Sharing knowledge to build rich, sustainable lives.
New Dawn composting toilet
at a demonstration center in Costa Rica, helping treat human waste and provide fertilizer with a reduced bacteria count.
Selected portal introductions
Appropriate technology (AT)
that is designed with special consideration to the context of its use - including environmental, ethical, cultural, social, political, and economical aspects of the community it is intended for. With these goals in mind, AT proponents claim their methods require fewer resources, are easier to maintain, and have less of an impact on the environment compared to techniques from mainstream technology, which they contend is wasteful and environmentally polluting.
The term is usually used to describe simple technologies proponents consider suitable for use in developing nations or less developed rural areas of industrialized nations. This form of "appropriate technology" usually prefers labor-intensive solutions over capital-intensive ones, although labor-saving devices are also used where this does not mean high capital or maintenance cost. In practice, appropriate technology is often something described as using the simplest level of technology that can effectively achieve the intended purpose in a particular location. In industrialized nations, the term appropriate technology takes a different meaning, often referring to engineering that takes special consideration of its social and environmental ramifications.
is the site for collaborative solutions in sustainability
reduction and international development
through the use of sound principles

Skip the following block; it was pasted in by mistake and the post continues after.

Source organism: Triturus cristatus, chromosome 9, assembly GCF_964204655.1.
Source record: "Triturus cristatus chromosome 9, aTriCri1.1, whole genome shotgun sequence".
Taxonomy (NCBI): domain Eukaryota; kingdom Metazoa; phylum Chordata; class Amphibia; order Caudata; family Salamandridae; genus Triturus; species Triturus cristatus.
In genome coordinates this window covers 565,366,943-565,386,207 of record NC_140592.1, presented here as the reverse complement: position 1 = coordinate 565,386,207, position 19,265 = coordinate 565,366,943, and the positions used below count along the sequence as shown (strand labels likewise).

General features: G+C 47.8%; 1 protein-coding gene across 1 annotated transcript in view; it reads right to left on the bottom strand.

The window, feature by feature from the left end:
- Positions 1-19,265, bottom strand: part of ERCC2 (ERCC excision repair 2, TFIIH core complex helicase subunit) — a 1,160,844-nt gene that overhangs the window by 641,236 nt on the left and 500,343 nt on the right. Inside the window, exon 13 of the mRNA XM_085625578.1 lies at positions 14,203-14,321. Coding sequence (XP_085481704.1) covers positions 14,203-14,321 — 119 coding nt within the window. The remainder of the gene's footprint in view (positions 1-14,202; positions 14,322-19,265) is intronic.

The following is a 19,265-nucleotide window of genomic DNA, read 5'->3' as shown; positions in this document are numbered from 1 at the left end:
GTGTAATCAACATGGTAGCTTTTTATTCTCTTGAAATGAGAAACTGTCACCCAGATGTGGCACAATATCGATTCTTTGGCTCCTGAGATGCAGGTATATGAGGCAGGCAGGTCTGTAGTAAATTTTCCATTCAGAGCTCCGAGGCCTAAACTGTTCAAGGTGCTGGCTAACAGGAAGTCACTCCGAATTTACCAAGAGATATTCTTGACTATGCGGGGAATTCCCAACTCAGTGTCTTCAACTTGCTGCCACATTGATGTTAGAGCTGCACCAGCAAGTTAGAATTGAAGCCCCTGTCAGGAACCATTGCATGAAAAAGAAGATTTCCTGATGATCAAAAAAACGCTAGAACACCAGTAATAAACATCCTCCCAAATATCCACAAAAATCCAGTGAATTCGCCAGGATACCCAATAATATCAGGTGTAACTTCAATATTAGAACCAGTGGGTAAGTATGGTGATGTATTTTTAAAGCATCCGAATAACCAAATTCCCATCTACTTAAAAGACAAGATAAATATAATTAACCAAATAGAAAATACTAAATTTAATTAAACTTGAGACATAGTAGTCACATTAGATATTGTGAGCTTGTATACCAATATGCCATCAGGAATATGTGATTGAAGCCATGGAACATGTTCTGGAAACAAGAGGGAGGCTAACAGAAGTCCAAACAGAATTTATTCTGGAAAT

and appropriate technology
and the sharing of wisdom and project
information. It is a wiki
, a type of website which allows anyone to add, remove, or edit content. Registration is encouraged but not required for contributors.
Appropedia has been described as an "appropriate technology wiki," but it is much broader than that - it is a green wiki, and a wiki for all matters of international development and aid. But most importantly, Appropedia is an open site for stakeholders to come together to find, create and improve scalable and adaptable solutions. For more about our motivation, see Appropedia:Mission.
To create a new project page, first browse the project articles and subcategories below for examples and check for possible collaboration opportunities, such as articles similar to what you're considering writing. If you are looking for ideas for your own project, check out our suggested projects. It is highly encouraged to tag your projects with their status -- you can do this with a few templates. Be Bold!
(or sustainable living
) is about practical choices, large and small, to preserve the earth and have a better quality of life
. It is a lifestyle that attempts to reduce an individual's or society's use of the Earth's natural resources and his or her own resources.
In order to make sustainable choices, it is very helpful to have solid, reliable information that tells us which behaviors are sustainable and which are unsustainable. In quantitative terms, which actions will make the greatest difference, and should be prioritized. Green living can be high tech (buying a hybrid vehicle), low tech (green cleaning, or completely "back to nature." It can be smart grid or off the grid. Sustainable city living explains some of the areas of action for a city dweller.